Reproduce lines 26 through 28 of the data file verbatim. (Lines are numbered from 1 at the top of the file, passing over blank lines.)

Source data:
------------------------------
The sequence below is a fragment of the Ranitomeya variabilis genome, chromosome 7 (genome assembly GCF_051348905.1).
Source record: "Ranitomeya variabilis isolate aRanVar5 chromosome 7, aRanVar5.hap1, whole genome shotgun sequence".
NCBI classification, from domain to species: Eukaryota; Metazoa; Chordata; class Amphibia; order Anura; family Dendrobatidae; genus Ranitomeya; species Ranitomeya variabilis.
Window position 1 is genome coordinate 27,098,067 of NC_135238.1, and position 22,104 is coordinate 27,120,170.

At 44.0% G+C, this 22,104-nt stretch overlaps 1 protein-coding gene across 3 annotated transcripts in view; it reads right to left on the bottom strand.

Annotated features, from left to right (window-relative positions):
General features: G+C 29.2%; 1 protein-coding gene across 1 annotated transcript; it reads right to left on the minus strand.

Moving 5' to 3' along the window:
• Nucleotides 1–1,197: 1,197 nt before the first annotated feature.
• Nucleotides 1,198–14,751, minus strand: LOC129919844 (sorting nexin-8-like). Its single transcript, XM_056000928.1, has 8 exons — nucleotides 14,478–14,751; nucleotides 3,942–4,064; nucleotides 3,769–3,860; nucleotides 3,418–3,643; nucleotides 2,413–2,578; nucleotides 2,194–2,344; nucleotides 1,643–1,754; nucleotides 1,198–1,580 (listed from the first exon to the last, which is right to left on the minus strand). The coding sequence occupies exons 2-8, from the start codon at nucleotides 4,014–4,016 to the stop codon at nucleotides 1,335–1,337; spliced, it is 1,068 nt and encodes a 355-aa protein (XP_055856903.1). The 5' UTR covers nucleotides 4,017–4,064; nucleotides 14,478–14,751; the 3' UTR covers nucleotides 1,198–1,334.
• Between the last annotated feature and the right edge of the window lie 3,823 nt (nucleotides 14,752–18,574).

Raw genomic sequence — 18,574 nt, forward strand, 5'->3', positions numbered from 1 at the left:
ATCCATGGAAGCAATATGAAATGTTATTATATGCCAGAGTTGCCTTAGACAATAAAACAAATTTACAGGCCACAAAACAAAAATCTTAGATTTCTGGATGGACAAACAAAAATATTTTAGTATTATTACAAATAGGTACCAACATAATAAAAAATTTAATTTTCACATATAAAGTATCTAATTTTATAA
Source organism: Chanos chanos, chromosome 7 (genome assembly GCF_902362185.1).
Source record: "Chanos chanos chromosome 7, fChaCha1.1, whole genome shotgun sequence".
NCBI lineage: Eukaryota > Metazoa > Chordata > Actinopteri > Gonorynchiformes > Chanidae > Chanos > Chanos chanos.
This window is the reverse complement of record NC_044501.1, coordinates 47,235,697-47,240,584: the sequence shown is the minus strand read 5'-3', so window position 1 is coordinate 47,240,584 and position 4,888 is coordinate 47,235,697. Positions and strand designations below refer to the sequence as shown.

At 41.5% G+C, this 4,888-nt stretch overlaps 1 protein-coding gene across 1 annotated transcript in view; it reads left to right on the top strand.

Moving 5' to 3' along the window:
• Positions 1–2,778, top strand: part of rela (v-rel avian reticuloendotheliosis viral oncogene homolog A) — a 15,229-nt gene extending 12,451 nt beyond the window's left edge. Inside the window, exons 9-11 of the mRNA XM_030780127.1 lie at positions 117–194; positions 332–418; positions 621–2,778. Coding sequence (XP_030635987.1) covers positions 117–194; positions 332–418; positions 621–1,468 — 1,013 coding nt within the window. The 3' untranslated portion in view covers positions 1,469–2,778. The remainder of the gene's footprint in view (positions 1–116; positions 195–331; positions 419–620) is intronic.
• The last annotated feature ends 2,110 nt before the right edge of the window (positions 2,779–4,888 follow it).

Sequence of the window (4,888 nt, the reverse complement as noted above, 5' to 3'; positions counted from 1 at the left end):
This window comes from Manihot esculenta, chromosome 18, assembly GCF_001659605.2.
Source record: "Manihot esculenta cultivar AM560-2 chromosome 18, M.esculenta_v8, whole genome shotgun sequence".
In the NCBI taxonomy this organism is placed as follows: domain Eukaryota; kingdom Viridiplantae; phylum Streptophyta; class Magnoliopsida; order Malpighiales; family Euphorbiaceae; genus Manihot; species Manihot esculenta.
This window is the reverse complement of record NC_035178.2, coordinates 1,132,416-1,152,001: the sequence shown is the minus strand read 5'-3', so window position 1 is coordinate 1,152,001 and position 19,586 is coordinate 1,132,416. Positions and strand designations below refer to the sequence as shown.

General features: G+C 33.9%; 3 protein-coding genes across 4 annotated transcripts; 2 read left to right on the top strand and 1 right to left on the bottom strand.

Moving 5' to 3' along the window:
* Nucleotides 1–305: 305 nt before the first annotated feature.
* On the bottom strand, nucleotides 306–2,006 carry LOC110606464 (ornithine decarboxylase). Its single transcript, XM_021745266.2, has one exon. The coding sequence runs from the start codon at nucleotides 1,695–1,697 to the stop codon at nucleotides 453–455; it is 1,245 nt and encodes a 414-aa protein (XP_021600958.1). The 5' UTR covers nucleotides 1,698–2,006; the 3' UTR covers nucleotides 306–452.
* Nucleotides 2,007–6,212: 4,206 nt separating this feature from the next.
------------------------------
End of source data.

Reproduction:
This window is the reverse complement of record NC_035178.2, coordinates 1,132,416-1,152,001: the sequence shown is the minus strand read 5'-3', so window position 1 is coordinate 1,152,001 and position 19,586 is coordinate 1,132,416. Positions and strand designations below refer to the sequence as shown.

General features: G+C 33.9%; 3 protein-coding genes across 4 annotated transcripts; 2 read left to right on the top strand and 1 right to left on the bottom strand.

Moving 5' to 3' along the window: